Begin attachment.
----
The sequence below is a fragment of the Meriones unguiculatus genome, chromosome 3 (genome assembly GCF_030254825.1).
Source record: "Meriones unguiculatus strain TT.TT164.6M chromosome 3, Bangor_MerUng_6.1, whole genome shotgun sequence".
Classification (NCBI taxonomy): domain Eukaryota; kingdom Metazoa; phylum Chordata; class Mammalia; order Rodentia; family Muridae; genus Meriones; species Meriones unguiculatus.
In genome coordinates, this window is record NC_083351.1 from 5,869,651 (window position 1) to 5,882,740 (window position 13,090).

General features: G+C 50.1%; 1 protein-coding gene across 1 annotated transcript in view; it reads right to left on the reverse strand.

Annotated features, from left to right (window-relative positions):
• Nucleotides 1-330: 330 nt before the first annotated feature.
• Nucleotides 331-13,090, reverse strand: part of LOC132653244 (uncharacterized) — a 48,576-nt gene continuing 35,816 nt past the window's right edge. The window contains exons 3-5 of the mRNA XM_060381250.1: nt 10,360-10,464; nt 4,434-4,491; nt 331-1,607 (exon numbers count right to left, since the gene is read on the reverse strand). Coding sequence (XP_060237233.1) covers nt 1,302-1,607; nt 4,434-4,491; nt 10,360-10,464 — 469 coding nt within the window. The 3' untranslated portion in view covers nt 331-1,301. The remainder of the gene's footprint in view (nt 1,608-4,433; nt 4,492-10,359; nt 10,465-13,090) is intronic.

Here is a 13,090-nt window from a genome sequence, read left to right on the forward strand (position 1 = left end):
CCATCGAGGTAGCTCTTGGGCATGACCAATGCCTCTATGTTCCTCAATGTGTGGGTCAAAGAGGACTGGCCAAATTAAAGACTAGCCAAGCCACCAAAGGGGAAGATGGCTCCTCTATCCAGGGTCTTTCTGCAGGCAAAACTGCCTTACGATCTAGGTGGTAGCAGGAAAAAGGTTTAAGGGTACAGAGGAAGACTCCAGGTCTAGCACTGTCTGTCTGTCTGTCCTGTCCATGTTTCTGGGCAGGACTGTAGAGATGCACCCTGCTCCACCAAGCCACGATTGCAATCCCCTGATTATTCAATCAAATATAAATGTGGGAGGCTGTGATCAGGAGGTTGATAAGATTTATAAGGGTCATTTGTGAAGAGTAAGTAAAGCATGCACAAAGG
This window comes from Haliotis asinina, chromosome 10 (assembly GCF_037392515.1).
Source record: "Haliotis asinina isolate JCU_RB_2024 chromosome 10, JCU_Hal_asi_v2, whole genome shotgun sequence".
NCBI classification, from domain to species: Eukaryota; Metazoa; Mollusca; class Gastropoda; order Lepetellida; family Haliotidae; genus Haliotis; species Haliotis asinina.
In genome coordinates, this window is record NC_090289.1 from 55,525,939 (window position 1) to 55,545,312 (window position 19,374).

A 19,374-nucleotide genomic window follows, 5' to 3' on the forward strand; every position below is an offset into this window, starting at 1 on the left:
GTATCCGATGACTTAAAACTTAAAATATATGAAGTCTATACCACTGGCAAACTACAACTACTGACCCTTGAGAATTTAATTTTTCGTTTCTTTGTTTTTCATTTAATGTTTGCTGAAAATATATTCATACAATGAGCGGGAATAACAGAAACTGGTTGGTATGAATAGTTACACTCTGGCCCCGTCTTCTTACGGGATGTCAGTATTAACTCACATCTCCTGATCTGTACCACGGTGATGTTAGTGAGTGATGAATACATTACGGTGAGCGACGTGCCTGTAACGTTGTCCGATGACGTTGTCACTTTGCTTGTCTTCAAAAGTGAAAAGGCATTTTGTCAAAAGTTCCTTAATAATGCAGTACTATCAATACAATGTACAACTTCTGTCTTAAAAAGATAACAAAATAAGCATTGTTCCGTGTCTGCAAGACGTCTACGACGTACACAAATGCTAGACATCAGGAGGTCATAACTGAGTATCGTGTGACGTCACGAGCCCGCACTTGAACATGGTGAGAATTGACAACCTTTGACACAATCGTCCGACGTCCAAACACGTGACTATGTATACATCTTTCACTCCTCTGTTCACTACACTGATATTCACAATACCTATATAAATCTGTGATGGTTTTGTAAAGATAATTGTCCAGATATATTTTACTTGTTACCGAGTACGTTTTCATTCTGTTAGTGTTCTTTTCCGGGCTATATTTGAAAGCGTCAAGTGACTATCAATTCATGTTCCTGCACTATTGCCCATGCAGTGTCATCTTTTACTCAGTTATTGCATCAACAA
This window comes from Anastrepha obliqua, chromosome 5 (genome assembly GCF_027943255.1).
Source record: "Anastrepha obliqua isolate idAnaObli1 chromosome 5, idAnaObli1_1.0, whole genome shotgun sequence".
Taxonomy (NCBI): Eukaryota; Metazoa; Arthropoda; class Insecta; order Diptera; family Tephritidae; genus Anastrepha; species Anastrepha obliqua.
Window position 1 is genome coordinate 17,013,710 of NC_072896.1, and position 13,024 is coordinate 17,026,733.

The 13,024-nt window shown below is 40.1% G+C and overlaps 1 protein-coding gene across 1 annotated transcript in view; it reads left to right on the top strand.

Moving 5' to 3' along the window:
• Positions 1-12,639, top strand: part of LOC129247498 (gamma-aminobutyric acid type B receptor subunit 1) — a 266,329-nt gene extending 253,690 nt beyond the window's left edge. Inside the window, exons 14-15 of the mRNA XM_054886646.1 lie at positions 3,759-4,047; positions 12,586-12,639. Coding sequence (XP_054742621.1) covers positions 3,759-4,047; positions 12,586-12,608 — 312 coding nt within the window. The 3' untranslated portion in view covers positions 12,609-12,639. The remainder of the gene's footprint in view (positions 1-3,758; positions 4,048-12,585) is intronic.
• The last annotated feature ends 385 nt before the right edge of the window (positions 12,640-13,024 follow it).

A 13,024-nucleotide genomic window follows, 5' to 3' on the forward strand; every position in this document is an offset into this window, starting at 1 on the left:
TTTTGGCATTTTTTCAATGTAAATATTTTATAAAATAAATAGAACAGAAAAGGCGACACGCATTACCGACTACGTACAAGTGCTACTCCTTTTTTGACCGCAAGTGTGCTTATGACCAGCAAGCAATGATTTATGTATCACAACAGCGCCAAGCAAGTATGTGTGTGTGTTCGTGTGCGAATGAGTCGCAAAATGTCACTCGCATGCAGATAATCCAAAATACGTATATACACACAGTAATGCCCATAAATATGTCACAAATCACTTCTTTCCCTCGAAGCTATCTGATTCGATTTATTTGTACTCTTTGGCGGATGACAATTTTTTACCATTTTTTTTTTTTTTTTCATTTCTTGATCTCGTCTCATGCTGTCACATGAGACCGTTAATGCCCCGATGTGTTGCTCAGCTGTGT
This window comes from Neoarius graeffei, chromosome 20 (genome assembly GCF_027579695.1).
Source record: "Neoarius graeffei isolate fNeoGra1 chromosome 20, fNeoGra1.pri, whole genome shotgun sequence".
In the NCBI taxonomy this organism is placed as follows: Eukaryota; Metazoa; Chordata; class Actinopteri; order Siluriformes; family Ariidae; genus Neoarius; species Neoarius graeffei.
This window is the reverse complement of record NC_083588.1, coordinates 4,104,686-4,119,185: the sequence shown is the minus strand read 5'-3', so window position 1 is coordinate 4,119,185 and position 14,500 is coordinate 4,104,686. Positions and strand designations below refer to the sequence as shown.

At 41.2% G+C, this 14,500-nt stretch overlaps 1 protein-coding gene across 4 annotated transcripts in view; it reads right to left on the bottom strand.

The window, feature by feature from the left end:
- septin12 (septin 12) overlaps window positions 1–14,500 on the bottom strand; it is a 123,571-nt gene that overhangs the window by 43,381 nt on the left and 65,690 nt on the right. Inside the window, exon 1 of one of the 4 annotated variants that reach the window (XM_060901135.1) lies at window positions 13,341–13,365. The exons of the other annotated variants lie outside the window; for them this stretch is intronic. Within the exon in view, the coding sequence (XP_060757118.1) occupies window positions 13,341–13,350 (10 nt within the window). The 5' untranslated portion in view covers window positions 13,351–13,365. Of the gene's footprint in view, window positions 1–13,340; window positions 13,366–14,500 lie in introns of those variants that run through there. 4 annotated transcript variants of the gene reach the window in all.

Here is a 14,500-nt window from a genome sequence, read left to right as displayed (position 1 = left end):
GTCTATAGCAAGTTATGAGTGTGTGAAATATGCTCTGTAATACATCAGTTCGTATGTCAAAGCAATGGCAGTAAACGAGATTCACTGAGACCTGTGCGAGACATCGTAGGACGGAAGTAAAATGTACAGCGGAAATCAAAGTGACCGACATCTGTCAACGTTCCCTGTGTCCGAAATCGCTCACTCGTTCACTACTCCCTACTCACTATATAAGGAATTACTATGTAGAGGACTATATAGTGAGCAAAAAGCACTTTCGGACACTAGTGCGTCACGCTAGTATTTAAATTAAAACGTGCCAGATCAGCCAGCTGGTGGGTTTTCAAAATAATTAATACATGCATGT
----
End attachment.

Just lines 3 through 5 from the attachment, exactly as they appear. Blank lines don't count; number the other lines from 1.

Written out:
Classification (NCBI taxonomy): domain Eukaryota; kingdom Metazoa; phylum Chordata; class Mammalia; order Rodentia; family Muridae; genus Meriones; species Meriones unguiculatus.
In genome coordinates, this window is record NC_083351.1 from 5,869,651 (window position 1) to 5,882,740 (window position 13,090).

General features: G+C 50.1%; 1 protein-coding gene across 1 annotated transcript in view; it reads right to left on the reverse strand.